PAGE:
Judge Astacio pleads not guilty to DWI

Judge Astacio pleads not guilty to DWI

Overview

, @jonhand1

The keys were in the ignition and the car was running, according to Kowalski’s report.

Kowalski wrote that there was a strong odor of alcohol coming from Astacio and she had bloodshot, glassy eyes, and mumbled speech.

The vehicle appeared to have struck something, Kowalski said in his report, because there was extensive damage to the front end of the vehicle and all four tires were flat.

When asked about the damage to the vehicle Astacio allegedly said “I don’t recall hitting anything, I just have a flat tire.”

When asked if she had consumed alcohol, Astacio told Kowalski: “I’ve drank in my lifetime,” according to court records.

In her initial conversation with Kowalski, Astacio tells him she is on her way “to city court to do the arraignments at 9:30 this morning,” and when asked if she knew which direction she was traveling she said “I’m not good with direction, east west, north, south,” according to court papers.

When asked again whether she had consumed alcohol she said “I don’t have to talk to you, you’re making me feel uncomfortable. I don’t feel comfortable in this car, I don’t know if you’re going to shoot me,” according to court papers.

Finally, when asked about performing field sobriety tests, Astacio told Kowalksi “No, I can’t do those because of my brain injury.” An injury that is later mentioned in the police report as stemming from a pregnancy issue.

“This arrest didn’t occur like normal arrests occur,” he said. “Certain things took place that we’ll be bringing out as the hearings are held and at the trial.”

“Judge Astacio, while she was treated magnanimously and wonderfully this morning by Judge Aronson, was not treated as an ordinary defendant by the New York State Police,” Fiandach said, alluding to a promise made in court by Aronson that he would not be distracted by the high level of public interest in the case and would treat Astacio like any other defendant.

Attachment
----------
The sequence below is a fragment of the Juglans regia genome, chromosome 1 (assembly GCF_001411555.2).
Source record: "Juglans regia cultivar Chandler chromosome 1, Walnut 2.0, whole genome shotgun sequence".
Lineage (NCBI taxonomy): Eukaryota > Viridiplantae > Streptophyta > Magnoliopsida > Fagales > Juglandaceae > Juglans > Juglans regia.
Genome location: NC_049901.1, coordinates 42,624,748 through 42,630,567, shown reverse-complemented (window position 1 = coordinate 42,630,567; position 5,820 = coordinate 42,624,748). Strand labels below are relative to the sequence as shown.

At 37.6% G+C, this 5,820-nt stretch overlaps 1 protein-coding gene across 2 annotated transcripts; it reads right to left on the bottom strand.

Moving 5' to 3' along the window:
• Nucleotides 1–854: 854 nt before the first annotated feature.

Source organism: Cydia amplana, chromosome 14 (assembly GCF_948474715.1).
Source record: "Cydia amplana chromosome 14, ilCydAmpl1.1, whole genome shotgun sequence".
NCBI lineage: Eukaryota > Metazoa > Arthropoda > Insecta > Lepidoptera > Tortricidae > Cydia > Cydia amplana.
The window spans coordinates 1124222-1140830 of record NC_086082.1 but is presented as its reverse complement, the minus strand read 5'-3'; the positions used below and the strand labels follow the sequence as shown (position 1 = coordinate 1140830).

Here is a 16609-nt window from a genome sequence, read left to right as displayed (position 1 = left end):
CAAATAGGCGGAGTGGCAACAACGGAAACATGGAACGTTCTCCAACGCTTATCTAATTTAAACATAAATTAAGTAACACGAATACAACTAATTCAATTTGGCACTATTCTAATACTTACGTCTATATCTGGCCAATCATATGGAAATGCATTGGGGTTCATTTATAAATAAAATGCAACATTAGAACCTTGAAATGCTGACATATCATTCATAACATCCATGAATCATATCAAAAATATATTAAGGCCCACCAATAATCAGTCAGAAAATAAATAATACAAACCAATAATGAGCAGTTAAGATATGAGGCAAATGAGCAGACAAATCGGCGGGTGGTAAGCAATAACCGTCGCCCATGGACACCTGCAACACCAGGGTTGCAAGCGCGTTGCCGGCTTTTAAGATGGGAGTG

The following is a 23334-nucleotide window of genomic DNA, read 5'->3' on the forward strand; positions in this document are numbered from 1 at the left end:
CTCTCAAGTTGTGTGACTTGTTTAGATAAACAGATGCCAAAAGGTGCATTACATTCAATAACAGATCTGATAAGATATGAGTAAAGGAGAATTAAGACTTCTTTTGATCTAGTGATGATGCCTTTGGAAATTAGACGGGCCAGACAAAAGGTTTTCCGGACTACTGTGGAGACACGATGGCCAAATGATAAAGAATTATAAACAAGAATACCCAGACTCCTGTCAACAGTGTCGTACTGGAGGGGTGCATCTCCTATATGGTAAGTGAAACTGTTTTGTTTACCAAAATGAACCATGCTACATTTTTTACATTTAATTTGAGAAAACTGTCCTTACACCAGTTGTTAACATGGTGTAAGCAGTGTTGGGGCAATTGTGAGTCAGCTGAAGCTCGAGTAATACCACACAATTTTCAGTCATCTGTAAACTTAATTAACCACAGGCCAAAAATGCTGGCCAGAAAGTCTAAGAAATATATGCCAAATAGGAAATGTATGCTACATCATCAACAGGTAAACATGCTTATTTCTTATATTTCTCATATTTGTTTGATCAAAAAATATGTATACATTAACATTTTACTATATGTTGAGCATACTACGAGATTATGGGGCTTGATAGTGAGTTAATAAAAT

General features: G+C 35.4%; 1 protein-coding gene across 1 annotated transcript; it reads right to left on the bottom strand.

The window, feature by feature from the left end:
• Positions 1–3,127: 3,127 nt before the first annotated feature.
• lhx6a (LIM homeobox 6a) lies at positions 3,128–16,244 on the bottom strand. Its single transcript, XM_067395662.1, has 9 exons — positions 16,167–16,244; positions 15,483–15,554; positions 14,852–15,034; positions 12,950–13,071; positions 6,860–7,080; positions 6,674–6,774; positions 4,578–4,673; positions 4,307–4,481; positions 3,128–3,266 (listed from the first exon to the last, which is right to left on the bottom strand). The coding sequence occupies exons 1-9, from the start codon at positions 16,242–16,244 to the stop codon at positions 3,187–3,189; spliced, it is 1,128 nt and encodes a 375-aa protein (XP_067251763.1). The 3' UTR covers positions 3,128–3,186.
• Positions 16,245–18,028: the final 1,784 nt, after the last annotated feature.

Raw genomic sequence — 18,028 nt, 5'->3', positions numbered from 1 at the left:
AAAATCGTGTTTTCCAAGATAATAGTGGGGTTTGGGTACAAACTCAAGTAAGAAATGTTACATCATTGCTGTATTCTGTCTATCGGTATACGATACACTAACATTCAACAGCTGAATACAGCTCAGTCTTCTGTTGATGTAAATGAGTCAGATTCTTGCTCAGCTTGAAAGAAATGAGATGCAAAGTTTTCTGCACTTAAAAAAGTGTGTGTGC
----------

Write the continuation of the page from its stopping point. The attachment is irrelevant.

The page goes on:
“It was tough, she’s taking this thing very hard,” Fiandach said. “The bad part about this is it’s basically an unfortunate chain of some very questionable circumstances. Quite frankly, the procedures used in this case are bizarre, something I haven’t seen in other cases.”

Fiandach did not comment on many specifics of the investigation or her alleged comments to troopers.

Several of those comments were highlighted in court papers by prosecutors, including:

“Why are you doing this to me? You don’t have to do this. This isn’t part of your job.”

“Why are you f—— doing this to me. I would never do this to you.”

“I work out as well. I do a new program with music to weights. It’s a full body work out in which you do 100 reps for each body part for about one hour.”

And another comment allegedly in response to Tropper Casey Dolan telling her “Ma’am this trooper has an obligation to ask you to submit to that. You were involved in a motor vehicle accident.”

“No he doesn’t. He can just go and mind his own f—— business,” Astacio allegedly responded.

In a later post-arrest interview with troopers at the State Police barracks, Astacio said she was headed to the YMCA in Gates to exercise — not City Court — when she was found on the side of the road.

She also denied that she’d been driving.

“I wasn’t driving. You didn’t see me drive,” she said, according to an alcohol drug influence report filed by State Police.

Astacio faces up to a year in jail and a $1,000 fine if convicted.

She has been hearing only civil cases in Rochester City Court since her arrest. A Democrat, she was elected to her position in 2014, defeating two other Democrats in a September primary before being unopposed in the general election.

Ontario County First Assistant Brian Dennis said he is prepared to take the case to trial, and said the ramifications of a judge being convicted of driving drunk are greater than those of a regular citizen.

“If those facts are true, which at trial will bear out, then obviously that is concern beyond the pale, quite frankly,” Dennis said. “Yes, she’ll be treated like any other citizen, but the ramifications of a judge violating the law on her way to preside certainly should cause everyone great concern.”